Delving into Correlation and Causation
Ever wondered about the relationship between correlation and causation? You’re not alone. This widely quoted saying “correlation doesn’t mean causation” has left many scratching their heads. But fret not, we’re here to simplify this complex concept.
Understanding Through Humor In an amusing approach, The Psych Files presented a “Breaking News” segment. This segment delved into questions like whether satisfied workers are more productive or if cohabitation can lead to divorce. Through these humorous examples, the segment made it clear that just because two things happen simultaneously doesn’t mean one caused the other.
The Phases of the Moon and Admissions to Mental Hospitals
This meta-analysis, published in 1985 in the journal Psychological Bulletin, found very few statistically significant relationships between the moon and human behavior.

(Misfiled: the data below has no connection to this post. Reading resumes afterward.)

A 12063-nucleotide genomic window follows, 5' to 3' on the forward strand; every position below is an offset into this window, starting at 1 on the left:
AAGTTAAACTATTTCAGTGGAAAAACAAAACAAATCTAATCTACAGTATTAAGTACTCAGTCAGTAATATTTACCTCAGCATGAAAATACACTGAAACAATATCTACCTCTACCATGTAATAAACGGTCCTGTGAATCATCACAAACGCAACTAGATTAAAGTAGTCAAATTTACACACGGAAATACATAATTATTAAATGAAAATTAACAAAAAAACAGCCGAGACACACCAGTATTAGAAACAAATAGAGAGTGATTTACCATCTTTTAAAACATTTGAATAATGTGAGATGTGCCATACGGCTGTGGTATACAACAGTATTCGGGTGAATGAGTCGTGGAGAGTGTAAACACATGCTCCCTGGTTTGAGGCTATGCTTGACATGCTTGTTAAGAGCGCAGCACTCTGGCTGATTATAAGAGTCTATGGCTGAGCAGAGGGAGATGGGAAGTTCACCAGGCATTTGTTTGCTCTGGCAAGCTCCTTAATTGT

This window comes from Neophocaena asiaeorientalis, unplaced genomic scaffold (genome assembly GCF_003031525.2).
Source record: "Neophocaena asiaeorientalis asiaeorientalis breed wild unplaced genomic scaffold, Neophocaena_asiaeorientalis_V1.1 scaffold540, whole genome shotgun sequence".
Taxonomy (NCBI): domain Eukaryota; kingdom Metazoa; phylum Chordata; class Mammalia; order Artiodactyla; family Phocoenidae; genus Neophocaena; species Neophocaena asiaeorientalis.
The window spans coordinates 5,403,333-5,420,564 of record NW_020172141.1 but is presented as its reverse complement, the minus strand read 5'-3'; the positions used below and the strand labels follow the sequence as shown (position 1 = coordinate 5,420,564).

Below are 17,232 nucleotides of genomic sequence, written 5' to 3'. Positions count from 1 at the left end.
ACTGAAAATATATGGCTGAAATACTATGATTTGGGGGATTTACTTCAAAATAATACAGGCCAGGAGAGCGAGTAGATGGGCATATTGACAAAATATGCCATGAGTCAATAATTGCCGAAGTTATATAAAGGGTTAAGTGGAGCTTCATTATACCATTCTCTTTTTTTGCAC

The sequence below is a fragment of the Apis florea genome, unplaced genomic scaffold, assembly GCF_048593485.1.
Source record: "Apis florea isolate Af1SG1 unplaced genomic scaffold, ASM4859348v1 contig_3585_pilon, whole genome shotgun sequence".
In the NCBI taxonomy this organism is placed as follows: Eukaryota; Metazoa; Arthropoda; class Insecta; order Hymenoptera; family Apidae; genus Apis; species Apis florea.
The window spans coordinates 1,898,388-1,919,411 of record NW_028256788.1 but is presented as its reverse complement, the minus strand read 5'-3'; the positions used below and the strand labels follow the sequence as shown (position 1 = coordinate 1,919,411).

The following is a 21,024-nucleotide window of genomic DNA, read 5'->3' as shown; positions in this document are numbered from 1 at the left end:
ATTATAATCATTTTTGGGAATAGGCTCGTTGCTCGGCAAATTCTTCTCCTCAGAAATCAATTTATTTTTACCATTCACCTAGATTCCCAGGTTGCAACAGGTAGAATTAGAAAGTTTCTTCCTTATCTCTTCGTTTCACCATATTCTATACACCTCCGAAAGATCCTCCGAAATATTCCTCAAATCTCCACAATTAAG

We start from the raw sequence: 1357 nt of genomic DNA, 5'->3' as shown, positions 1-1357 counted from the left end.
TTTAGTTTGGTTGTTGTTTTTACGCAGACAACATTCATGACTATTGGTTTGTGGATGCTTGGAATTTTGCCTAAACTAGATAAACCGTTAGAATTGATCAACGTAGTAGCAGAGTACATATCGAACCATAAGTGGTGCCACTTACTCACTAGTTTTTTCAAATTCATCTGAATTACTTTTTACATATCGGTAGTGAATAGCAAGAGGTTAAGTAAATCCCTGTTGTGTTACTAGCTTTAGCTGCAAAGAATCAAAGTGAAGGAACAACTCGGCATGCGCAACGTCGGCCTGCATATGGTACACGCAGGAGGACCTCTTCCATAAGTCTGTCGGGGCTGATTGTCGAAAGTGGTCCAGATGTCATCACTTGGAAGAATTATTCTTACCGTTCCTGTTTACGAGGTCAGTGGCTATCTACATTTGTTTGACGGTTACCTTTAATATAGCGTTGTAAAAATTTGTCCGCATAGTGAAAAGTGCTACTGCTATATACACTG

Those studies that do find links, Rotton and Kelly said, are inaccurate, either because they don’t take important factors into account (that are responsible for the “lunacy”) or they mistake chance events as proof of a lunar effect. from, “‘Supermoon’ Lunacy: Does the Moon Make Us Crazy?“
A popular correlation that is wrong is this effect of phases of the moon on mood. Research has shown that there is no relationship. The moon is just too far away to affect our individual moods and there is no data that admissions to mental health facilities increase during the phases of the moon.
The Trap of Over-association Humans have an innate tendency to spot patterns and links. However, we must be cautious. Sometimes, a hidden third factor might give the illusion that two unrelated things are interconnected. It’s essential to critically analyze before jumping to conclusions.
In conclusion, while our minds are brilliant at identifying patterns, it’s crucial to discern between mere coincidences and actual causative relationships. If this topic intrigues you, make sure to delve deeper in this episode. It promises to provide a deeper understanding, ensuring you won’t mix correlation with causation again!